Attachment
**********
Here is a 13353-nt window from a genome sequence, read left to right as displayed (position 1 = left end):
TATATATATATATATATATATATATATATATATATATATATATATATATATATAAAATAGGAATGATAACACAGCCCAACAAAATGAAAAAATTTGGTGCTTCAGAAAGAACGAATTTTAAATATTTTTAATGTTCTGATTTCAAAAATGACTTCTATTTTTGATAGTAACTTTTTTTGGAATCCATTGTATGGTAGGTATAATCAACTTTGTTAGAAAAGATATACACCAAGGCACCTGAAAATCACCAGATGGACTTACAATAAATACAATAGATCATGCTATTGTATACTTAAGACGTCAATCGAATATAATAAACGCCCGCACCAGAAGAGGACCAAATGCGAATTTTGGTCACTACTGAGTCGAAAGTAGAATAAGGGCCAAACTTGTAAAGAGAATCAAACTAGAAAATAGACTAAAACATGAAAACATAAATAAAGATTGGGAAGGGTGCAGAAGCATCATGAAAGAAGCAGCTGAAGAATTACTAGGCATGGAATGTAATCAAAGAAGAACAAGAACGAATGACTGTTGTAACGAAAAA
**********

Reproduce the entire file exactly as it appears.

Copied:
Here is a 13353-nt window from a genome sequence, read left to right as displayed (position 1 = left end):
TATATATATATATATATATATATATATATATATATATATATATATATATATATAAAATAGGAATGATAACACAGCCCAACAAAATGAAAAAATTTGGTGCTTCAGAAAGAACGAATTTTAAATATTTTTAATGTTCTGATTTCAAAAATGACTTCTATTTTTGATAGTAACTTTTTTTGGAATCCATTGTATGGTAGGTATAATCAACTTTGTTAGAAAAGATATACACCAAGGCACCTGAAAATCACCAGATGGACTTACAATAAATACAATAGATCATGCTATTGTATACTTAAGACGTCAATCGAATATAATAAACGCCCGCACCAGAAGAGGACCAAATGCGAATTTTGGTCACTACTGAGTCGAAAGTAGAATAAGGGCCAAACTTGTAAAGAGAATCAAACTAGAAAATAGACTAAAACATGAAAACATAAATAAAGATTGGGAAGGGTGCAGAAGCATCATGAAAGAAGCAGCTGAAGAATTACTAGGCATGGAATGTAATCAAAGAAGAACAAGAACGAATGACTGTTGTAACGAAAAA